Death lurks around every corner in Rudolf Nureyev’s Romeo and Juliet, created for English National Ballet (then named London Festival Ballet) back in 1977 and energetically performed here. Soon after the parchment frontcloth rises, three fates throw dice and a cart trundles past carrying plague victims. A beggar keels over within seconds of Romeo having given him a coin. Verona’s high mortality rate is inflated by the bitter feud between the Montagues and the Capulets. Ezio Frigerio’s costumes and umber sets plunge us straight into Renaissance Italy, complete with athletic flag throwers straight out of Siena’s “Palio”.

The Act I street brawl © Bill Cooper
The Act I street brawl
© Bill Cooper

There’s a cinematic scope to Nureyev’s staging and it’s his storytelling which impresses me more than his choreography. He aligns himself even more closely to Shakespeare’s text than Sergei Prokofiev and Leonid Lavrosky did in their original ballet libretto. Indeed, you can almost hear the Bard’s lines in Nureyev's choreography. Juliet’s “And palm to palm is holy palmers' kiss” is reflected in much touching of hands towards the end of the Balcony Scene, almost a slow-motion re-enactment of the clapping game she had earlier played with her cousin, Tybalt. At the end of Act II, a freeze frame on the rest of the cast isolates Juliet's horror at seeing the man she has secretly married kill her cousin. A masked figure clambers on top of Juliet in bed in Act III; “I’ll go to my wedding-bed; And death not Romeo, take my maidenhead” taken too literally.

Nureyev helpfully fills in gaps in the ballet’s plot. When Friar Laurence gives Juliet a potion to give her the appearance of death, a split-screen shows us exactly his intended happy outcome. Nureyev also adds scenes where Friar John is murdered on his way to deliver details of Laurence’s plan to Romeo, who instead receives the devastating (false) news from Benvolio of Juliet’s death. The clarity of storytelling is superb.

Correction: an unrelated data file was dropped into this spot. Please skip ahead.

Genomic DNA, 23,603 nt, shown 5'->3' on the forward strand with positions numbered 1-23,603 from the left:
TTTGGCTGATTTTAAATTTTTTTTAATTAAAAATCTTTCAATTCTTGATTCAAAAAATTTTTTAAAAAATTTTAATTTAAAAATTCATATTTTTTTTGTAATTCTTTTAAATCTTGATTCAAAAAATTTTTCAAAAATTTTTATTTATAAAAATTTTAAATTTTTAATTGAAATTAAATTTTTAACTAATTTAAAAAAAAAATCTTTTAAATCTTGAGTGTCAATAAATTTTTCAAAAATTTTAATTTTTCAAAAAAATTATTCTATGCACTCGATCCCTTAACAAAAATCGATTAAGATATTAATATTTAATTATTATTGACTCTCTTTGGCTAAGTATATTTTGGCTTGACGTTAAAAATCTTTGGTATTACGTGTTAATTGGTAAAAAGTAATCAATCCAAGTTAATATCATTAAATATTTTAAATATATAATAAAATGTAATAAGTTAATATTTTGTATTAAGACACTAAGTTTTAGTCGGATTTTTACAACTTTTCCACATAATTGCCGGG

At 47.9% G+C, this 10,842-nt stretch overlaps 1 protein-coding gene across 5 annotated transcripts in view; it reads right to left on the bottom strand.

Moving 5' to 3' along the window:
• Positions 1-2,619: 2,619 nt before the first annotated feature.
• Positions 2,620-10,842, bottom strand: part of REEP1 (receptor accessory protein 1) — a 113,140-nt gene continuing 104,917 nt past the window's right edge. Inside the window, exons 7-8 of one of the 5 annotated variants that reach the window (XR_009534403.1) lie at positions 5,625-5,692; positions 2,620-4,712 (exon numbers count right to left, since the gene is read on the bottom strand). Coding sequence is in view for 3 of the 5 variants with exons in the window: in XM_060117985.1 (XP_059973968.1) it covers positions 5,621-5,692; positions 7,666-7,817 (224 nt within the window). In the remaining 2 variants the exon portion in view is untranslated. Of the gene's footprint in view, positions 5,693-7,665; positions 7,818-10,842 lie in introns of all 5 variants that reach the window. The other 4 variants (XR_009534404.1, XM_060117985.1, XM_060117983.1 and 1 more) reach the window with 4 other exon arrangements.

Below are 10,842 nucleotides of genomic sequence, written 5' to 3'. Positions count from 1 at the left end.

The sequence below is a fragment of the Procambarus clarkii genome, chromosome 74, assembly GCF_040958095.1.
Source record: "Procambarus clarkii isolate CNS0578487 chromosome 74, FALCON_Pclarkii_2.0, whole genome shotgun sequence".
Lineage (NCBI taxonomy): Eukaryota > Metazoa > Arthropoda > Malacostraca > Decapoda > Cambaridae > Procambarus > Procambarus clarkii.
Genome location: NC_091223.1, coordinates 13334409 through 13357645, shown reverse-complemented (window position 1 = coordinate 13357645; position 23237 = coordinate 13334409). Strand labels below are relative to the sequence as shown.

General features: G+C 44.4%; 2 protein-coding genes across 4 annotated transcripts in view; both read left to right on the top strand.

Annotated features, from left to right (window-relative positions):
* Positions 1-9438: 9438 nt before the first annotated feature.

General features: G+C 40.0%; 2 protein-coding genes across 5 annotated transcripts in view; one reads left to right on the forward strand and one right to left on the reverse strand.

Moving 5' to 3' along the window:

Isaac Hernández (Romeo) © Bill Cooper
Isaac Hernández (Romeo)
© Bill Cooper

In contrast, the choreography can be fussy, allowing Isaac Hernández’s Romeo limited scope to shine and show his power. Hernández displayed a touching innocence, particularly when he stood intoxicated for what seemed like minutes, completely unaware of Tybalt’s posturing, after Romeo’s first encounter with Juliet. With graceful port de bras, Erina Takahashi’s doe-eyed Juliet excelled as the vivacious girl of Act I, but didn’t quite make the emotional impact required later on. However, I loved the moment when, contemplating suicide, she held the dagger by the blade and saw – in the handle – the cross, giving her the idea to turn to Friar Laurence for help. The success of the Balcony Scene was limited by busy choreography and some less then tidy lifts, while the Bedroom pas de deux, too much of which takes place on the bed or on the floor, didn’t soar ecstatically. I didn’t quite believe in a passionate relationship between Hernández and Takahashi, but was moved by their sincerity.

Other characters are fleshed out and were vividly portrayed. Tamarin Stott’s Nurse was no elderly prude, sneakily enjoying a bit of how’s-your-father while Juliet and her friends played games. Nureyev brings Romeo’s pals to the fore. Fernando Bufalá’s Mercutio was an affable joker, while James Forbat’s Benvolio was excellent in the dramatic scene where he tells Romeo of Juliet’s death. James Streeter's Tybalt, with impressive simultaneous twirling of two swords, was more the dashing Capulet hero than a moustache-twirling villain. Nureyev brings Tybalt and Mercutio back from the dead for a ghostly pas de trois as Juliet is caught between suicide (the dagger) or staying alive (the potion).

The Dance of the Knights © Bill Cooper
The Dance of the Knights
© Bill Cooper

ENB’s corps portrayed a bustling, brawling Veronese marketplace, while the Dance of the Knights was properly imposing, all thrusting lunges and arrogant airs. Under Gavin Sutherland’s experienced baton, the English National Ballet Philharmonic gave a similarly thrusting account of Prokofiev’s score, gloriously resounding through the theatre thanks to the Mayflower’s completely uncovered pit.

As Juliet sinks to her death, in Romeo’s arms, both families gather (as in Shakespeare) united in grief. It was a touching ending, but one – like the performance – lacking the last ounce of tragedy. 

***11